If you have never heard of the Warbird brand, you will because because their electronic earmuffs amazing. Warbird is new company to the firearms scene they’ve launched with what are among the best sounding earmuffs on the market. While a new company, it’s founders have decades of experience in the personal protection market so they know what gear works.

The Intrepid has a built in rechargeable battery with approximately an 8hr run time; recharged via a micro-USB port. It features an energy saving auto shut off (though it’s not clear how many hours or minutes it will run before this occurs). It has a 3.5mm audio input port to connect to devices though wired connections are becoming increasingly rare. They also launched with Bluetooth compatible BT version of the Intrepid which looks identical to the ivory colored RC but in a dark grey color scheme.

The Interpid has padded faux leather suede headband, and comes with a velvet lined hard storage case. Like more premium headphones, it comes with gel earpads providing both comfort and a tight audio seal. Its has 4 control buttons; 2 for volume and its power button is thoughtfully recessed so you can identify it by touch and avoid accidentally pressing it. Its 4th button allows you to manually disable ambient amplification on the right or left earphones or both; helpful when the shooter in the lane next to you has an annoyingly loud or ported firearm.

The Intrepid has a NRR rating of 23db and in my testing was able to deliver slightly better than that. The noise cut off and reset is fast at .001 seconds. It’s built in microphones are labeled as omini-directional though this term is often misused in earpro. The Intrepid has realistic quad stereo sound allowing you to discern the direction of the sound source: left, right, front, or behind.

It’s audio performance is where this mid-priced headphone shines. The ambient sounds it amplifies were very clear and realistic. It’s internal speakers sound higher quality with better bass response than any earpro earmuffs I’ve ever tested. When plugged into a device listening to music, they sound as good as the Sony MDR-ZX110. While these are not audiophile quality headsets by any stretch they sound much better than the thin, cheap audio quality of even the boojeest earpro.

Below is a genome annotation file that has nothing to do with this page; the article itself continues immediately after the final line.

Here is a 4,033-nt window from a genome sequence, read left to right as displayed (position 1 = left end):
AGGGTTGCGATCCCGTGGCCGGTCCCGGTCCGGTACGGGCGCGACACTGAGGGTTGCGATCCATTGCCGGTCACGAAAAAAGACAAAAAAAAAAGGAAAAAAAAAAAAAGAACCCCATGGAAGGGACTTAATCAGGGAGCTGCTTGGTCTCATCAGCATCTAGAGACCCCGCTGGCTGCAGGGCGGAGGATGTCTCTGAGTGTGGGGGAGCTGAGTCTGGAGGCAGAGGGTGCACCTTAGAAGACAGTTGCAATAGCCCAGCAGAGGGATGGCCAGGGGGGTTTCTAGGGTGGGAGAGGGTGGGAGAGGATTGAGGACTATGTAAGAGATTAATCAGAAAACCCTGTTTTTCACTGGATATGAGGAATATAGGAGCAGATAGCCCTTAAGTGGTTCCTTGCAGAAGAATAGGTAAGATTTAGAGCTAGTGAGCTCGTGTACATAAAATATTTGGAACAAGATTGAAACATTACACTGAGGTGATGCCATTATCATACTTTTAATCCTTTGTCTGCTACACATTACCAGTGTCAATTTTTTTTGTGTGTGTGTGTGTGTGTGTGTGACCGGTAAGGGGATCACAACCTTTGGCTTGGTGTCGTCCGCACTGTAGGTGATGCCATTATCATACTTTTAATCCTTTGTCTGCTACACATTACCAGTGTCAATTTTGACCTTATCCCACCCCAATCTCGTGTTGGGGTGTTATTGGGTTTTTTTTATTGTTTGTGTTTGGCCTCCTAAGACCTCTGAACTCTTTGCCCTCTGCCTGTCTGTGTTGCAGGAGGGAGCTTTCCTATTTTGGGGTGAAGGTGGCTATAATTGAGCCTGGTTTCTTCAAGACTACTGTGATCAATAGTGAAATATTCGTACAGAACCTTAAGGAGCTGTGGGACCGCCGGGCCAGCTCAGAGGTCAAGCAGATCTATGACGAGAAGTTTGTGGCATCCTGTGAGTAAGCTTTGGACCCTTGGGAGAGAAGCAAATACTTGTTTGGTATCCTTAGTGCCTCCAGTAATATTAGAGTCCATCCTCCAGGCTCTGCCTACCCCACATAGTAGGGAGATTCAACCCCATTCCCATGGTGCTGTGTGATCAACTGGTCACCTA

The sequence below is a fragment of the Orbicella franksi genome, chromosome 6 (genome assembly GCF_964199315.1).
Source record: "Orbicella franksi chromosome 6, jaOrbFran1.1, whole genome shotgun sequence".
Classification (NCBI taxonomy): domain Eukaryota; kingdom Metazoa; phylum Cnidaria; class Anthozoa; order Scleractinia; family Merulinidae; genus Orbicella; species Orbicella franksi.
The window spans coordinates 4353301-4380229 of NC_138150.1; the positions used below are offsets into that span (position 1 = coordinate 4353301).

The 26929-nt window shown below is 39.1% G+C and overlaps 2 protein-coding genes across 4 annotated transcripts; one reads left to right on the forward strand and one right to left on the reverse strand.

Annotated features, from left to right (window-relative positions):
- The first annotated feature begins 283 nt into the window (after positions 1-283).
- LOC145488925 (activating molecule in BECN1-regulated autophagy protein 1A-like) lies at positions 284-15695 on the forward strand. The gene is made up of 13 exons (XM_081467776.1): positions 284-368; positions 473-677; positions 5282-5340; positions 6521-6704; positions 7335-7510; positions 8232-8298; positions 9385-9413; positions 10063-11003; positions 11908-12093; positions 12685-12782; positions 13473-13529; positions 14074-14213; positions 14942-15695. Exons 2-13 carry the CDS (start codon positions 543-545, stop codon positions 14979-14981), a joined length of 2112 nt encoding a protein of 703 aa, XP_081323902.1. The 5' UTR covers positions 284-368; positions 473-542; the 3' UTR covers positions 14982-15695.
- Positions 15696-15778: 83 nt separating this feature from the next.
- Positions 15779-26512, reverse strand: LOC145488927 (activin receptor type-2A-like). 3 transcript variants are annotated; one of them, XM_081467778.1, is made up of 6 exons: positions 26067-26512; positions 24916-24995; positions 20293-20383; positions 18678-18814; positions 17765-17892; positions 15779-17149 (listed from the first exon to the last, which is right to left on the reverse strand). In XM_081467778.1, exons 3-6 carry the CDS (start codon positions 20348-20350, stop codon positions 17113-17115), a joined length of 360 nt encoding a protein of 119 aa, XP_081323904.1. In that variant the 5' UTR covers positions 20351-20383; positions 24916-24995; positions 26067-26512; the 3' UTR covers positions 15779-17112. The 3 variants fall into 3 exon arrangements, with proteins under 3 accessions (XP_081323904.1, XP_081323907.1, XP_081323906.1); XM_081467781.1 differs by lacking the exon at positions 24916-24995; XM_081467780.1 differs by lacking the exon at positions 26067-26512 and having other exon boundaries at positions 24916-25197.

Audio quality may not seem important for firearms hearing protection. But realistic sound gives you better situational awareness as well is the ability to discern subtle but important audible details that can be missing on most shooting earmuffs. Soft sounds like safety lever being disengaged, or the direction an ejected shell casing when it lands on gravel. For hunters, this means you can not just identify the direction of moving prey but be able to tell if the rustling came is from a game in the bushes or up a small critter in the canopy.

These headphones come in at a mid-tier price point of $99 for the RC ($149 for the Bluetooth enabled BT). While not as cheap as new budget brands entering the market, the Warbirds sound as good or better than premium headphones two or three times more.

The only negatives I found was a pinching around my ears after 30-40 of wearing them due to my ears pressing up against the inside of the earcup; a problem I’ve found with all low profile earmuffs I’ve ever worn. And whats with the micro-USB port, why not USB-C? I would also like a visible indicator light that stays one while the unit is powered. The power down tone which is a low warble sound is too quiet and a missed opportunity. With the name like “War Bird” they should have used the screech of a hawk.

These headphones are available directly from Warbird using my affiliate link. Get 10% off using discount code Moondog10



NRR: 23dB
2x Omnidirectional Microphones
Full Dynamic Range HD Speakers 40mm, 20 ohm
Battery Life: Up to 8hrs
Sound Active Reaction time: 0.01
Audio Input Jack: 3.5mm
TPU Covered Gel Ear Pad
Comfort Headband with Metal Frame
USB-micro charging